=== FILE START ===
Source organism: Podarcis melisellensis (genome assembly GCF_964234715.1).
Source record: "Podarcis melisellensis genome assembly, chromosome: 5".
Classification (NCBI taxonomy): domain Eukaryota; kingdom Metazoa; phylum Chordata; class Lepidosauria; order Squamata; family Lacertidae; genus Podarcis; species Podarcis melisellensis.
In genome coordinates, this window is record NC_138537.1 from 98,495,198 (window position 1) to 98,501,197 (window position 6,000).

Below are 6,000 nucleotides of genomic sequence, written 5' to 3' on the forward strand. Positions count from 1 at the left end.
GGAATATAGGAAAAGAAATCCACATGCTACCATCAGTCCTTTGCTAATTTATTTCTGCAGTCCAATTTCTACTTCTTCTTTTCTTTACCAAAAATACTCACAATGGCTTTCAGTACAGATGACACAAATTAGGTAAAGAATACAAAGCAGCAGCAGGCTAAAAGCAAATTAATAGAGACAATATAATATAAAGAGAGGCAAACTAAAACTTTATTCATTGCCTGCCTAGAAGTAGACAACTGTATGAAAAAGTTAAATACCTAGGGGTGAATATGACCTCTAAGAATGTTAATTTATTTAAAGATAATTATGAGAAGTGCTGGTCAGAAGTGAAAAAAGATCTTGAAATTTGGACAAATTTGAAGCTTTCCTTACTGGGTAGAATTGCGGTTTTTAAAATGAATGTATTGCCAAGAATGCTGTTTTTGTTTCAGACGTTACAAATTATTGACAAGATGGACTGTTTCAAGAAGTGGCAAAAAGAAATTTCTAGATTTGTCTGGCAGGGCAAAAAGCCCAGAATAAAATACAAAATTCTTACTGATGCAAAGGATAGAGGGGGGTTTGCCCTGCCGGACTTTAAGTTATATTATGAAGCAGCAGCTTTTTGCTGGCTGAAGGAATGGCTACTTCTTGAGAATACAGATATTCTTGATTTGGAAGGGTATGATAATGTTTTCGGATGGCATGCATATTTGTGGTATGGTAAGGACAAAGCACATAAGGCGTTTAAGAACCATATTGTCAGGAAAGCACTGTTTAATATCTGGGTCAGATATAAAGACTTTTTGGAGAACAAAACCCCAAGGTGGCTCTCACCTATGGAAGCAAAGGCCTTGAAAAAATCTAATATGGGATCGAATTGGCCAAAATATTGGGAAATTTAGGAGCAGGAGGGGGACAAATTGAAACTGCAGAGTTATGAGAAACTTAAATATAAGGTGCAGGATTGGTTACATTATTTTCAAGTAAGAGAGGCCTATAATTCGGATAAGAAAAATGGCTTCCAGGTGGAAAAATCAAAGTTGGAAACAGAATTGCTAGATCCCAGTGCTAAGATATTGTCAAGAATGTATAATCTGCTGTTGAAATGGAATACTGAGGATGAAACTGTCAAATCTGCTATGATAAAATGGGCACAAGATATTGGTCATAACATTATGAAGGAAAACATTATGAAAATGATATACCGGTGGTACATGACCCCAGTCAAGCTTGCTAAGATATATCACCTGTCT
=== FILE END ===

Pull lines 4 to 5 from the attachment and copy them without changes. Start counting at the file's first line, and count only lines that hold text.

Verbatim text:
In genome coordinates, this window is record NC_138537.1 from 98,495,198 (window position 1) to 98,501,197 (window position 6,000).

Below are 6,000 nucleotides of genomic sequence, written 5' to 3' on the forward strand. Positions count from 1 at the left end.